Rally season: trackers, goggles, and a weather router issue

Ben Ellison

Ben Ellison

Panbo editor, publisher & chief bottlewasher from 4/2005 until 8/2018, and now excited to have Ben Stein as very able publisher, webmaster, and editing colleague. Panbo is going to the next level in 2019 and beyond.

8 Responses

  1. Don Joyce says:

    Ben,
    The “SPOT” trackers for the CARIB1500 were passed on when Steve Black sold the rally. Fortunately, they don’t have to be reset.
    Don

  2. Don Joyce says:

    Ben,
    By the way, What turned into Sean was pretty easy to extrapolate from the GFS GRIB files well in advance of the departure of NARC and delay announcement of the Carib1500.
    It has to be a difficult call for the rally organizers because of various conflicts. Ultimately, its every individual captain’s call. Sadly, I’ve watched the herd instincts take over better judgement multiple times resulting in pretty bad consequences.

  3. Don, I’m not a weather expert, and I’ve also been ashore all week, but I do not think that low was easy to extrapolate. In fact, even after it got named as a sub-tropical storm, which was unusual, I saw one of the multi-model wind intensity graphs that was profoundly divided. As I recall (and it’s on that NHS history page somewhere) two models had Sean wind speeds increasing rapidly, two had them decreasing rapidly, and one or two were flat.

  4. Don Joyce says:

    All true Ben,
    Nonetheless, if one looked at the 500mb data, it looked to be an uncomfortable situation. I’m in the same boat as you regarding being a weather expert. Nonetheless, I would tend to pay heed to the worst case model.
    Cheers
    Don

  5. I’m very sad to report that a sailor in the NARC rally lost her life, and for Mainers like me there’s at least a bit of a local connection. Charlie has the unfolding story here: http://goo.gl/ce3dh
    Jan and Rob Anderson’s Sailblog, which Jan last posted to a week ago offshore, is here: http://goo.gl/4ztMW

  6. Marc Dacey says:

    Every skipper is responsible for the “go/no go” decision. I’m made a delivery through these very waters, exactly two years ago. Some three Swan 53s were in the Carib 1500 within 50-75 NM of us and to my knowledge, two of them had to retire to Bermuda with broken stays due to the hammer and anvil effect of a very deep and extensive trough and Hurricane Ida.
    Herb H. was a constant and reliable advisor and our skipper did not consider him a god of forecasting, but rather a very experienced and sober second opinion in conditions that were frequently squally and hard on boat and crew.
    If any sailor finds Herb inaccurate or misleading, they have only themselves to blame as his forecasts are freely given and are based on reportage of vessels already at sea.
    For us, he was a reassuring voice during a tough, if educational, passage to the USVIs.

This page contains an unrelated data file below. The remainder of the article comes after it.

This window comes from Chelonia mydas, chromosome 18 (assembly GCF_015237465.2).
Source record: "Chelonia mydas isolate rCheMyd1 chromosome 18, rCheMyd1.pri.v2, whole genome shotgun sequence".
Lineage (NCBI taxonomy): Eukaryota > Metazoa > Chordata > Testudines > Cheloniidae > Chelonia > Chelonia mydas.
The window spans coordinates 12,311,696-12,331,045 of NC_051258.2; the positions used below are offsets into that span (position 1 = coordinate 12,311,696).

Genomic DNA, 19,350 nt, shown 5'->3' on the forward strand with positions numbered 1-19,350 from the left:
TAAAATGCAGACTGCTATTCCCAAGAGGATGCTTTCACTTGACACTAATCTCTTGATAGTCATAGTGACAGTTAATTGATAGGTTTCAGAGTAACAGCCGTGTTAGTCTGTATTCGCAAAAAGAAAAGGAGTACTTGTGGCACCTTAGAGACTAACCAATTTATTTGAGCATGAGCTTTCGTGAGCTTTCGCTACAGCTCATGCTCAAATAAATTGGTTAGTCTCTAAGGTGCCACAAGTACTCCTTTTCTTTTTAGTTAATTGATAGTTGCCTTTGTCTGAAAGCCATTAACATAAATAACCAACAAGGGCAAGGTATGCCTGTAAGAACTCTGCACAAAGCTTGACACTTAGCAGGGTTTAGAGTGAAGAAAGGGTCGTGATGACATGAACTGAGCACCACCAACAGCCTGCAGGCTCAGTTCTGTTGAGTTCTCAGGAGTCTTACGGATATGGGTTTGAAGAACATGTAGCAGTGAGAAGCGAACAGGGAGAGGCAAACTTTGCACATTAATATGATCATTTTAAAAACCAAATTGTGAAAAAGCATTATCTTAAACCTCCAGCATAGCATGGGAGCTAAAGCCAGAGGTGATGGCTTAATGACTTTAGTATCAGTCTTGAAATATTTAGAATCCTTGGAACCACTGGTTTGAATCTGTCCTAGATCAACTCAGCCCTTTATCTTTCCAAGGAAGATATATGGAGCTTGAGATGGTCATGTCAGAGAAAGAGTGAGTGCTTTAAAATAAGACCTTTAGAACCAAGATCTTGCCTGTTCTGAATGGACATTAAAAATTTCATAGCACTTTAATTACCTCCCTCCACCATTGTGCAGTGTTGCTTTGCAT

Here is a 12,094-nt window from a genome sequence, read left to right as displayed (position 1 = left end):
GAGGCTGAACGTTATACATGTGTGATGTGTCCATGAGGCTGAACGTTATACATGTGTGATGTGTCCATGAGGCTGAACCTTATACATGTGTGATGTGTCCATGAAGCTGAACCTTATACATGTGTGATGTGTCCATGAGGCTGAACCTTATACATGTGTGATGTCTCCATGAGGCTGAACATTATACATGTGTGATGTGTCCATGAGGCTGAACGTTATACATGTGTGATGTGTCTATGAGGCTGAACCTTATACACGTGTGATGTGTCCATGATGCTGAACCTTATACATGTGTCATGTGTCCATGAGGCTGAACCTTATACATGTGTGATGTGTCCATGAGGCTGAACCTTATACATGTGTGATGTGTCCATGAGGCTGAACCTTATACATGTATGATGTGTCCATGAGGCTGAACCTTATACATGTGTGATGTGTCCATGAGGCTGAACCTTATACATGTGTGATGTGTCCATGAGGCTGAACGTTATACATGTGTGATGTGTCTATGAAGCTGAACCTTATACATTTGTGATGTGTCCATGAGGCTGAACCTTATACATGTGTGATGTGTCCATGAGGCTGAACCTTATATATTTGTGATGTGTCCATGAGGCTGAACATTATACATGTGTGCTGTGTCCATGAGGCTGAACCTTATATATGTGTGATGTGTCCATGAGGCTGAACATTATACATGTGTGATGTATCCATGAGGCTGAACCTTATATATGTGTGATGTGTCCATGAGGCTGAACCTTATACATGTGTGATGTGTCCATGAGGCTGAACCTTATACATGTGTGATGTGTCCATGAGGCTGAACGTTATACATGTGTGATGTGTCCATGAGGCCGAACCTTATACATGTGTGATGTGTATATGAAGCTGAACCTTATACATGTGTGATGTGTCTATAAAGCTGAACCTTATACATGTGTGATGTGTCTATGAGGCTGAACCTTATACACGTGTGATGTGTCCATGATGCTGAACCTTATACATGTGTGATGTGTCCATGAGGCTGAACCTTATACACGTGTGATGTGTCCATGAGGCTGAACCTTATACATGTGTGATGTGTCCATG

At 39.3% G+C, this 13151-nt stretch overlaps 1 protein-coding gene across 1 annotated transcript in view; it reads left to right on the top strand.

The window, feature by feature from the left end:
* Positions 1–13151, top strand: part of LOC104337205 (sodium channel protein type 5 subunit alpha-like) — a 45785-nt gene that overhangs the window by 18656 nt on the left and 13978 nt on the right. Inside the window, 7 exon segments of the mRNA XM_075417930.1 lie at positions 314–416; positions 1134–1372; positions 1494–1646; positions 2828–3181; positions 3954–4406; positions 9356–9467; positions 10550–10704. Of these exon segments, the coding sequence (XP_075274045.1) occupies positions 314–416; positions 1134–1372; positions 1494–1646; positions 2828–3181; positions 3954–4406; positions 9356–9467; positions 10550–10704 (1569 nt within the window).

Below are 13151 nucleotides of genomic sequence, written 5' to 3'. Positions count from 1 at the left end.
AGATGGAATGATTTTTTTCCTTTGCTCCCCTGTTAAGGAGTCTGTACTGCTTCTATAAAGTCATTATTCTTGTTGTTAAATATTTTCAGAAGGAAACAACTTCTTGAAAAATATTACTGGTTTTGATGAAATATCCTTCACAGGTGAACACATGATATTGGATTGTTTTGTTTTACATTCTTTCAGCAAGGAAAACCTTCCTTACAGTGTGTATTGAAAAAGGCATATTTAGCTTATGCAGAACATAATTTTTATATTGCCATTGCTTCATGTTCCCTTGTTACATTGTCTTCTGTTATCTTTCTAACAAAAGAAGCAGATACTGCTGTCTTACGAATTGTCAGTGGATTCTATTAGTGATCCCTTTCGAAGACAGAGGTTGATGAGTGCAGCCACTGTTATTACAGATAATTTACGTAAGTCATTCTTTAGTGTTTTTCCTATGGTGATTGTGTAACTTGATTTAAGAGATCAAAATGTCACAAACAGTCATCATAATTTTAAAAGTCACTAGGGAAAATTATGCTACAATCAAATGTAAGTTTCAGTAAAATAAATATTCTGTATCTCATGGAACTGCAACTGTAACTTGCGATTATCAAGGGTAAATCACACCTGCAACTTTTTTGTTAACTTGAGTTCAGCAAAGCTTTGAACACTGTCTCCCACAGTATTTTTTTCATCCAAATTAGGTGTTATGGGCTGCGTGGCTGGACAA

For the whole story, see:
    http://alchemy2009.blogspot.com/2009/11/nothing-like-real-thing-november.html
    and the skipper’s version:
    http://onainia.blogspot.com/2009/11/it-sure-is-hot-in-caribbean.html
    Draw your own conclusions, or better yet, sail where I have and tell us what you’ve learned.

  7. Reed Erskine says:

    The tragedy of a cruiser lost overboard on what was supposed to be a pleasant adventure cruise to the sunny Caribbean, brings to mind a nagging question. Do cruising rallies like the ARC, the NARC and the Caribbean 1500 (one crew member lost in 2010) create a false sense of security among their participants? Having been in a rally and a couple of offshore races, my wife and I have forsworn any further participation in scheduled offshore events. While not the most experienced blue water cruisers, we found that when the parties, skippers’ meetings and weather briefings were over, and we’d cast off, we were on our own. The rally radio nets were useful, but Southbound II is also an effective radio net providing valuable information, and news of other boats over a broad area of ocean. The basic rally format is a one-size-fits-all situation, with under 40 ft. boats joining fleets that include boats over 50 ft., and nobody wants to be left behind. In all the events we’ve participated in, the slower boats end up being overtaken by the cold front and hammered. In our caution we’ve lost crew members to scheduling constraints, and suffered occasional derision for being wusses, but in our limited passage making experience, most recently a double handed Transatlantic run, getting there is 99% of the game. How you do it doesn’t seem to make much difference.
    s/v Cayenne lying Rabat, Morocco

  8. fgstreet1 says:

    I’ve just arrived home in Minneapolis from Bermuda, having stopped off there while attempting a sailboat delivery from Long Island to Fajardo, PR. The skipper was using Commanders Weather, and they didn’t have a clue about Sean, either. We left LI on Saturday evening, Nov 5th and things looked clear (despite some headwinds) for the next several days. We finally made the decision to divert to Bermuda but had to spend a couple of days tacking there to preserve fuel; by that time, the storm was on us and we chose to run north until the winds changed and we could sail back to Bermuda. We spoke in St George with a few of the Swan and NARC boats; most of them were caught off guard, as well. To suggest Herb provided bad info, when the NWS couldn’t even decide which way or how strong the storm was going to be, is absurd. The track itself it unusual — see http://www.nhc.noaa.gov/gis/best_track/al192011_best_track.kmz
    BTW, I had a SPOT Connect aboard, and it performed flawlessly.
    Fred Street S/V Oceanis, Lake Superior

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